Woman shedding tears
Woman shedding tearsצילום: ISTOCK

We’ve been taught lots of things before, but the goal of this article is to teach you something you have never learned before; How Jews are supposed to cry. Unfortunately, our history is replete with many tears; “By the rivers of Babylon – there we sat and also cried…” (Tehillim 137:1) “She (Jerusalem) weeps bitterly in the night” (Eichah 1:2). The goal of this article is not to teach you why to cry (thousands of years of history have answered that question), rather I want to discuss the “how” and find out if the Jewish nation has been crying correctly.

The Torah mentions crying/weeping many times. The first time we find this is when Sarah demands that Avraham send away Hagar and her son, Yishmael. Alone in the desert with no water, Hagar said; “Let me not see the boy die.” She then “wept in a loud voice. Hashem heard the boy weeping…” (B’reisheit 21:16). Just 2 chapters later, we see the word again, when Sarah passed away; “Sarah died in Kiryat Arba, also known as Hebron, in the land of Canaan. Avraham came to eulogize Sarah and to weep for her.” (B’reisheit 23:2)

Are these two “cryings” similar? And what about two other cryings which we see later in B’reisheit? When Yoseph is finally revealed to his brothers we read the following; “Yoseph fell on the shoulders of his brother Binyamin, and he wept. Binyamin also wept on (Yoseph’s) shoulders. (Yoseph) then kissed all his brothers and wept…” (B’reisheit 45:14-15). And finally, when Yaakov dies, the Torah states that “Egypt cried for 70 days” (B’reisheit 50:3)

Hagar and Egypt cried.

Avraham, Yoseph and Binyamin cried.

Were they the same?

The answer to this question can be found in the crying of our greatest leader ever; Moshe Rabbeinu. We all know the story. His mother hid him in a basket and placed it in the Nile River. The daughter of Pharaoh found him and immediately knew he was a Jew. Many people explain that she knew this because he was circumcised, but – in my humble opinion – that would not be conclusive since the descendants of Yishmael were circumcised as well.

Let’s read the words of the Torah; “Pharaoh’s daughter went to bathe in the Nile… she saw the box… opened it and saw the boy. The infant began to cry… It is one of the Hebrew boys, she said.” (Sh’mot 2:5-6)

How did she know – for sure – he was a Hebrew/Jew?

The Netivot Shalom – the great Slonimer Rebbe, of blessed memory – solves this riddle with the most unbelievable words you may ever read. He writes that she knew he was a Jew because of the way he cried! These are his words: “His cry was that of a Jew because she saw that it was a cry of hope and not a cry of despair.” He further explains that while the entire world cries, their weeping is one of despair, hopelessness and destruction while a Jewish cry is filled with hope, yearning and passion.

This is how Bitya (or some say Batya) – daughter of Pharaoh – knew that this three month old baby was a Jew… by the way he cried! Incredible! Tears of hope, not despair… weeping of yearning, not hopelessness.

Allow me to take the Rebbe’s holy words and apply them to the previous “cryings” stated above. Yes, Hagar cried over her son Yishmael. This is understandable. She thought her son was dying and had no way of saving him. Her tears were therefore filled with despair. The same was true with Egypt when they cried for Yaakov. They revered him and now he was gone. They thought that nobody would ever take his place… so they cried tears of destruction and tragedy.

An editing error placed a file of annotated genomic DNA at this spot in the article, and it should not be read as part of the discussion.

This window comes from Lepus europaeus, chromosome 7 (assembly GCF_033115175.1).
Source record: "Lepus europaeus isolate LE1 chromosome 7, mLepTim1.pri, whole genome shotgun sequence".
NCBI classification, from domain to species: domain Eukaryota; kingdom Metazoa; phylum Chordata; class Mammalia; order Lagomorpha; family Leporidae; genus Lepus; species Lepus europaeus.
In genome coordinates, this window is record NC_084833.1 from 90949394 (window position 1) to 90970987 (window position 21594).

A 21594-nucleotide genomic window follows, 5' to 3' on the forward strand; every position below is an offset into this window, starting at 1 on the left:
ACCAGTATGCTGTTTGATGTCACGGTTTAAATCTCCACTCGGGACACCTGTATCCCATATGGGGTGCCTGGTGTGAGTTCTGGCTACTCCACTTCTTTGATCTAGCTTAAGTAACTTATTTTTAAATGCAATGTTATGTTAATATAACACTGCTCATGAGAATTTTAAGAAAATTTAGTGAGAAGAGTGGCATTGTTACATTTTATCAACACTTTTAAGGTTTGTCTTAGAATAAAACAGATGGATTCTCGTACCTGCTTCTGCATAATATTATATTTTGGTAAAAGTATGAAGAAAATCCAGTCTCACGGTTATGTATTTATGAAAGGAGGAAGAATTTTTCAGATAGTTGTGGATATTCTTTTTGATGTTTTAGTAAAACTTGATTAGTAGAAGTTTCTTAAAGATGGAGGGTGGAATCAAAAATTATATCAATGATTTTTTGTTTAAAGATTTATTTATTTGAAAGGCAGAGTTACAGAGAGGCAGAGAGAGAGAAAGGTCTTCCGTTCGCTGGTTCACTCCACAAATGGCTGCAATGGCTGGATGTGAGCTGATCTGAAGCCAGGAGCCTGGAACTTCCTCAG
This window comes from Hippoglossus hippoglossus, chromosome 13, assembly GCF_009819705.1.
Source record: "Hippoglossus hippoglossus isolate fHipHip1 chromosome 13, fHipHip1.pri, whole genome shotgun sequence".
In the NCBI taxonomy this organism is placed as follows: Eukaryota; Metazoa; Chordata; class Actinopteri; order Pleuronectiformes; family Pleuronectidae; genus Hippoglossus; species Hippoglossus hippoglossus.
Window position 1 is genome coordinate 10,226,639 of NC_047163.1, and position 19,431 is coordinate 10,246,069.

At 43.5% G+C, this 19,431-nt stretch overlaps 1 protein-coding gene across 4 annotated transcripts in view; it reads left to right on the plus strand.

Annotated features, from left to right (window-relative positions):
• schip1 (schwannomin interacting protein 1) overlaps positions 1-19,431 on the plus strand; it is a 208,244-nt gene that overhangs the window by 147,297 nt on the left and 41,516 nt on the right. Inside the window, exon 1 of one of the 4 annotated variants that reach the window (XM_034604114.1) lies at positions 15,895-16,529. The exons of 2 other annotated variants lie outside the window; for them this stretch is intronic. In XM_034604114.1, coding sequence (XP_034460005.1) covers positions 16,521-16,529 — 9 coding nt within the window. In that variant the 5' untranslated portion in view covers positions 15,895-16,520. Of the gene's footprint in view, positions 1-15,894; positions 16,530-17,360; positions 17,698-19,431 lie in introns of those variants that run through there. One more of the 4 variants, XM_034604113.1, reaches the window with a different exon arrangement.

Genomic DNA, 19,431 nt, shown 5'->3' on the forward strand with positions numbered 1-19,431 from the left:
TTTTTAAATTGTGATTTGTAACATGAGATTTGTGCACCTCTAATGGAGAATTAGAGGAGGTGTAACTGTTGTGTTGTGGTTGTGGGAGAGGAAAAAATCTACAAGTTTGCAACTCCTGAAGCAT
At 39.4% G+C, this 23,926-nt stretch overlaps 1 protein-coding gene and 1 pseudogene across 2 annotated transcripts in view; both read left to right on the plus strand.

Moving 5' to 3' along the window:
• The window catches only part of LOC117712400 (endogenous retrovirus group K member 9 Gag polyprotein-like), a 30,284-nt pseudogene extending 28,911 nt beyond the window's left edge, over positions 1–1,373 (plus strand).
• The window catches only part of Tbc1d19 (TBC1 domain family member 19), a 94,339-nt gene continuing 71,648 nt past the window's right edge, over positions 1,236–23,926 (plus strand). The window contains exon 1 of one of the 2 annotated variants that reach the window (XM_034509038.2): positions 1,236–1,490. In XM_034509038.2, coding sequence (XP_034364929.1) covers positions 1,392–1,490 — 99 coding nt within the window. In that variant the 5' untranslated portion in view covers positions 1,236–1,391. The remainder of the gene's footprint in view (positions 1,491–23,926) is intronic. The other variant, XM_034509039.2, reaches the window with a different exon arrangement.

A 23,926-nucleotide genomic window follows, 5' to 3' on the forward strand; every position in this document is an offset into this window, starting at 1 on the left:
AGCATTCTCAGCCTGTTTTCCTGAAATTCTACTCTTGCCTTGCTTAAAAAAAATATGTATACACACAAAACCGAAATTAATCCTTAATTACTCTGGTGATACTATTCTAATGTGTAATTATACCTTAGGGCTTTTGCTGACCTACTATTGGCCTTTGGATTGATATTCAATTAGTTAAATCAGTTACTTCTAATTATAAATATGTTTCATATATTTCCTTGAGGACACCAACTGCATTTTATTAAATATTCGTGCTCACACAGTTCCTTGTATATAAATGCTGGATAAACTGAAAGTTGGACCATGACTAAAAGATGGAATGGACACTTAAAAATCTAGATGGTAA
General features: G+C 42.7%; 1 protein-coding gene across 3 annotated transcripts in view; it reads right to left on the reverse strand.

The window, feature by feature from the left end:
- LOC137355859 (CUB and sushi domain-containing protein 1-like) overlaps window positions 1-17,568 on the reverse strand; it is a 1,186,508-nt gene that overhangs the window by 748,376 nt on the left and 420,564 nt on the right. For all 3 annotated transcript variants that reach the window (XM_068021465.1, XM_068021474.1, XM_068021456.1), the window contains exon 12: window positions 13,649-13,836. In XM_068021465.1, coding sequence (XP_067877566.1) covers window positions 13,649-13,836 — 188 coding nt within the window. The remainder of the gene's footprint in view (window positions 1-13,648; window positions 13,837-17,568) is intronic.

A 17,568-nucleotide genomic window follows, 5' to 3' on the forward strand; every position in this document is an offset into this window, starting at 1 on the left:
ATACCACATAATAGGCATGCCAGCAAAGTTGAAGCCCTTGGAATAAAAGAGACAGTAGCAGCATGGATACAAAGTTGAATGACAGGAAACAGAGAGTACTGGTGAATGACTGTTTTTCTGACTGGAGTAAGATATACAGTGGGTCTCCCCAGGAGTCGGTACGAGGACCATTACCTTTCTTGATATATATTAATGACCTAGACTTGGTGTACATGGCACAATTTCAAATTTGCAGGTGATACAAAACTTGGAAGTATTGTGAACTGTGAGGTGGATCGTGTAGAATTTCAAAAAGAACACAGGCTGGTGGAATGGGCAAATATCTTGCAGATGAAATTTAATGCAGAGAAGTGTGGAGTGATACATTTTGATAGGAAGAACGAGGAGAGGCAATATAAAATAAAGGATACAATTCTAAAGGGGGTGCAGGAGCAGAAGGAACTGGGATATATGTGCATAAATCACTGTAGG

Compare that to the tears of Avraham and Yoseph. It is true that Avraham cried when Sarah passed away but they were tears of love and passion for the righteous woman he just lost. This holy man, who passed every test Hashem gave him, didn’t know what despair or depression was! He was all about optimism and unconditional faith in the Almighty. His tears were for the love that was lost and for the flame of passion that was extinguished. The same is true when Yoseph and Binyamin cried after finally meeting each other. They were shedding tears of hope for the Jewish future! They wanted us to use those tears to save the world!

So, what about us? How do we cry? The time has come for our tears to pierce the heavens! The Talmud (Bava Metzia 59a) states the following; “Rabbi Elazar said; From the day the Temple was destroyed, the (heavenly) gates of prayer were locked… but even though the gates of prayer are locked, the (heavenly) gates of tears have not been locked as it is stated; ‘Hear my prayer, O G-d, and listen to my outcry, you will not be deaf to my tears.’(Tehillim 39:13)”

The problem with this is that although we know we need to cry, we were never taught how to do it… until now. Thanks to the Slonimer Rebbe – whose 22nd yahrzeit is on the 7th of Av – you now know how to cry properly.

Tisha B’av will be here in a few weeks and, unless a miracle occurs (which could happen!), it looks like it will be a Tisha B’av of sadness… not the one we were hoping for. We must, therefore, cry many tears. We need to make sure that those tears are filled withhope that this will be the last time we sit on the floor and mourn. Our weeping must be filled with passion– yes,tears of passion! – that we see the Bet Ha’Mikdash in all its glory, with the Kohen Gadol standing tall and proud!

Passionate Jews cannot live without the Bet Ha’Mikdash anymore! And finally – our crying must be out of love for Hashem’s honor and glory. We cry for Hashem… not ourselves.

Tears like that will surely pierce the heavens and change Jewish history forever!

Shmuel Sackett is the Founder and Director of the Am Yisrael Chai Fund, which supports agricultural, educational and building projects across Eretz Yisrael.www.AmYisraelChaiFund.org